Last week, I mentioned a student who would miss our recital because he would be having surgery to remove a suspicious mass. The final diagnosis came today … that student, Bill, does have cancer but the doctors are sure they caught it early, say he only needs two rounds of chemo and are confident of a complete cure.
Hearing this news takes a little of the sting away … at least it will just be two treatments, at least he will recover completely. Thank you to all of you who reached out to me after the last post, expressing your support of our organization, our students, our volunteers and the families who have suffered tremendous losses this year.
I’ve been working on two other posts for this week – a recap of our gloriously amazing recital on Saturday afternoon and another on our “Next Step” in an attempt to improve special education in our community – and was feeling pressured to finish them because the week is getting away from me.
And then, Bill’s dad told me a story today that I asked his permission to share with you, so the other posts will have to wait because this story made everyone at Merrimack Hall smile and “ugly cry” at the same time.
Bill has been in Project UP for three years and is an exuberant, enthusiastic and fantastic dancer. He can shred a mean air guitar riff, is a great partner when you want to do the shag and has deftly portrayed characters as different as Huck Finn and Danny Zuko in productions and dance competitions. He is always smiling, has never met a stranger and a hug from Bill … well, a hug from Bill can make even the worst day suddenly become the best day ever.
Last fall, I asked the Project UP parents for their permission to do something that might be considered a little too “in your face.” Hayley and Melissa wanted the kids to do a dance to that great 80’s anthem by Twisted Sister, “We’re Not Gonna Take It.”
In a brainstorming meeting, one of us – we can’t remember exactly who it was – came up with the idea of putting the kids in t-shirts with slogans about whatever their diagnosis is. We put it to a vote and the parents unanimously agreed with our idea. We found some of the slogans through a google search and parents suggested others … imagine 42 people, ranging in age from 13 to 35, sporting ‘80’s themed hair styles, headbands and leg warmers and proudly wearing fringed t-shirts that said:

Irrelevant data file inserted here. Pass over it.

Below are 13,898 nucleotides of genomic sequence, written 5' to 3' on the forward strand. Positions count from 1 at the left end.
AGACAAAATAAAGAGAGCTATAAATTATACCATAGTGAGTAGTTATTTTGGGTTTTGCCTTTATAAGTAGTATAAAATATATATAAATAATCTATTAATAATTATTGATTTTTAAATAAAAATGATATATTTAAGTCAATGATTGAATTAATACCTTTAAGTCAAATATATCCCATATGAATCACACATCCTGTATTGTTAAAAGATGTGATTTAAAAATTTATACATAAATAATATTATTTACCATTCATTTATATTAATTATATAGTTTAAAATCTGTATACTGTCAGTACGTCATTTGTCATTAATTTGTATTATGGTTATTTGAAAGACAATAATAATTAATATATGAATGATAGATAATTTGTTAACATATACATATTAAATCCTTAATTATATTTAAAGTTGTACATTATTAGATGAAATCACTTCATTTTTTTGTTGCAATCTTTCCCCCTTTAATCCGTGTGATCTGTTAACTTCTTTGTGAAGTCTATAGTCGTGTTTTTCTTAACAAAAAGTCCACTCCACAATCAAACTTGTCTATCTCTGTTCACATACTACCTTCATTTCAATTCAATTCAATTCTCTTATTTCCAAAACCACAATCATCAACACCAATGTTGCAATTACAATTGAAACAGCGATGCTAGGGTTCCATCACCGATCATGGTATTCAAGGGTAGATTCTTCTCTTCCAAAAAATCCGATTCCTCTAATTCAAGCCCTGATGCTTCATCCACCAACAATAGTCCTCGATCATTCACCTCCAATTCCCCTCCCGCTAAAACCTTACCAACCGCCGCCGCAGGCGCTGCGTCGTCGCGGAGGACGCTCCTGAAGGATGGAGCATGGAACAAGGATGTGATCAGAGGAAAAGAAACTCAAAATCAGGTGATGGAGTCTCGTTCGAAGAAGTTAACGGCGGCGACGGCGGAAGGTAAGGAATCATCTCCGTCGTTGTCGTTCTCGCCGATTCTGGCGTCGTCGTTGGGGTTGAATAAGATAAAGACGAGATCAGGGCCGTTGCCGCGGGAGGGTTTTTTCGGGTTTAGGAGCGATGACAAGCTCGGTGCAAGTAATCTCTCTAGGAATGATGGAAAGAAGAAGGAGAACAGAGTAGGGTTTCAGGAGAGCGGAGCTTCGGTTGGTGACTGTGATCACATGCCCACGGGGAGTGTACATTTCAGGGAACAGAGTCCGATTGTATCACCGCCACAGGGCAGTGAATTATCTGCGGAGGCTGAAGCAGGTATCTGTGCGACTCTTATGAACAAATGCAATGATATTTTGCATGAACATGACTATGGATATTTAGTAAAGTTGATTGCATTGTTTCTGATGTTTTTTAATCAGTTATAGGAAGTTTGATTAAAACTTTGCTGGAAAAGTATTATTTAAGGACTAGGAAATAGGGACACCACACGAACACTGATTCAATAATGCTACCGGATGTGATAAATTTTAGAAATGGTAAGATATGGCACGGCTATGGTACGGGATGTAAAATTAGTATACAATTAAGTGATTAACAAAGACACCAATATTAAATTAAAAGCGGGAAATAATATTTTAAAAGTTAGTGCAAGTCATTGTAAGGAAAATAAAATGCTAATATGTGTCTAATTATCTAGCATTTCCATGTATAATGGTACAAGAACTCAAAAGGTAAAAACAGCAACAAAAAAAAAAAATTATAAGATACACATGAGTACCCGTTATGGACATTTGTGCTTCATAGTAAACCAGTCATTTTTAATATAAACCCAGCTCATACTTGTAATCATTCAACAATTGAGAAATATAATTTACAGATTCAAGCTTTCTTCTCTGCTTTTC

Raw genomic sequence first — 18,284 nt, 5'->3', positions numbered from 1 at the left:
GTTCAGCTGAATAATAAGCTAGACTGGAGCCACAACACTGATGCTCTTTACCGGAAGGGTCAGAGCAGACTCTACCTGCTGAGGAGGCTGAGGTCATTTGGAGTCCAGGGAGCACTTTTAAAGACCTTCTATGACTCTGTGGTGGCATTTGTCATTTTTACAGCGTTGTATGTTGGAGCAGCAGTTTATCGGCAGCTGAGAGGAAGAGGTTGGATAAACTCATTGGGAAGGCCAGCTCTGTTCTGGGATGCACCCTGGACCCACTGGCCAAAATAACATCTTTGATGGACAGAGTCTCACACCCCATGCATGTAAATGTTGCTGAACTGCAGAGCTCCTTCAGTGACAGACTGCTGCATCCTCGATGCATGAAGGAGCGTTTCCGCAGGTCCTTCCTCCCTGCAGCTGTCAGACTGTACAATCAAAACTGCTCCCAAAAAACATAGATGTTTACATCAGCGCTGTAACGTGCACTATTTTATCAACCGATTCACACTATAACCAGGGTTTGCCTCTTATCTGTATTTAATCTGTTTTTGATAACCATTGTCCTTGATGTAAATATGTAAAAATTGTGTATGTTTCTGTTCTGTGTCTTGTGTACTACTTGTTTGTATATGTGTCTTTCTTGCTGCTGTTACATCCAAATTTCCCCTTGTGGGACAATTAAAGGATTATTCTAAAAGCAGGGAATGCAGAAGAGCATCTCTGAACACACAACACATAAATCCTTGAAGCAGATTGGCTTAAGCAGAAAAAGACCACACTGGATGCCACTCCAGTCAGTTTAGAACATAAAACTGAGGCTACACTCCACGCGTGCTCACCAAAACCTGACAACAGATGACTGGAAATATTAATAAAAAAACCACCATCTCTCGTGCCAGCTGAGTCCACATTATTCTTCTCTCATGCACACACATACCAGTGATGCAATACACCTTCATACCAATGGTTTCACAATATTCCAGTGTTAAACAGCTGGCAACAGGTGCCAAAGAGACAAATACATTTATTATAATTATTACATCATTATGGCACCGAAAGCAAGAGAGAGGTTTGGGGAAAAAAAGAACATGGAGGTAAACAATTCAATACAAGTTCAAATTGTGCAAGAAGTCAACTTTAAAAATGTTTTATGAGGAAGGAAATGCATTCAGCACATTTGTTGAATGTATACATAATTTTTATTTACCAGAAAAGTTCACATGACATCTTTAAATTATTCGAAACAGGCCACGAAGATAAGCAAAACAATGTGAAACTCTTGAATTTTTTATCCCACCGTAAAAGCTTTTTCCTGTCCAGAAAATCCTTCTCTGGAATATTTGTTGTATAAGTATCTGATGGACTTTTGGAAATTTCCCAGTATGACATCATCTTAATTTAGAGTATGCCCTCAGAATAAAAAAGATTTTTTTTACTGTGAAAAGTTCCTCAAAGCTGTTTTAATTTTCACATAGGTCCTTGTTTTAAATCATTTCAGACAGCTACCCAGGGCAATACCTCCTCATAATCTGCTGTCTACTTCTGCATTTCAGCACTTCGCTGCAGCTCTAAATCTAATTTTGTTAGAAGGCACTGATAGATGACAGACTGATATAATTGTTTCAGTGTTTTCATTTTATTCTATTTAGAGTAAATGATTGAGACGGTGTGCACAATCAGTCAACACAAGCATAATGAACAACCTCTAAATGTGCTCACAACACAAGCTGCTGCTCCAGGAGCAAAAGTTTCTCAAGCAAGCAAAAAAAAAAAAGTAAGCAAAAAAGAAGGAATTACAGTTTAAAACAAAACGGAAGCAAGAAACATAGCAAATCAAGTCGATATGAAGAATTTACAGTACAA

You’d be happy too, if you had an extra chromosome.
I have an extra chromosome and I’m not afraid to use it.
Am I rocking this extra chromosome, or what?
The rainbow is also a spectrum.
I have autism and I am awesome.
Don’t dis my ability!
or my personal favorite…
Normal is a dryer setting.
The dance ends with a fierce air guitar solo by the guys, with the gals jamming behind them and on the final clash of the drums, all the dancers end in a pose with their right arms extended high in the air and their fingers in the universal symbol for “Rock on, dudes!”
Each time they performed this dance, audiences responded with a standing ovation, shouts of support and usually, a lot of tears. It’s become sort of our theme song now … yes, the folks in Project UP have disabilities but it doesn’t bother them … they’re not gonna take it anymore!
They’re not gonna take being discriminated against or left out or marginalized or bullied or made fun of or … you get the picture! The dance seemed to leave the dancers feeling more empowered each time they did it.
So, back to Bill and his surgery last Friday. His dad said that Bill became anxious during the pre-op procedures. The nurses that were prepping him for the surgery asked Bill if he had any favorite songs that they could all sing together to help him relax.
Bill’s parents explained the “We’re Not Gonna Take It” dance and as Bill laid on the gurney, everyone started singing it. Bill marked the dance moves as best he could … he’s a great dancer but it must have been hard to get his groove on when he was attached to monitors and IV’s and laying on his back … but he worked it out!
Once in the operating room, away from his loving parents, Bill got scared again … really scared. So, one nurse started singing, “We’re Not Gonna Take It” again. And then all the other nurses started singing too. And then the anesthesiologist joined in…and then the doctors joined in … and then other technicians in the room joined in until the entire operating room was singing.
And Bill relaxed. And as the anesthesia began to take effect, Bill raised his arm high in the air, fingers extended into the “Rock on, dude” position and he fell peacefully asleep.
Imagine that … an operating room full of focused and competent medical professionals who have specific protocols and stringent procedures to follow … singing Twisted Sister to a young man with Down syndrome. What compassion they showed for Bill by singing his favorite song to him.
And imagine Bill, scared and confused and alone but comforted by those doctors, nurses and technicians as they sang. Imagine how powerful Bill must have felt when he reached down deep into himself and called on his faith and his courage and his inner strength.
Imagine how he expressed his strength … by raising his arm in the air and saying, not with words but just with a gesture, “Bring it on … I can do this … I’m not afraid … rock on, dudes.”
Last week, I felt defeated by loss. Saturday’s recital left me newly inspired because of the accomplishments of our students. And today, I feel proud to know a young man named Bill, who conquered his fears … and who is going to kick cancer’s butt … because he is brave and strong and faithful.
Bill is a rock star and cancer … well, Bill’s not gonna take it!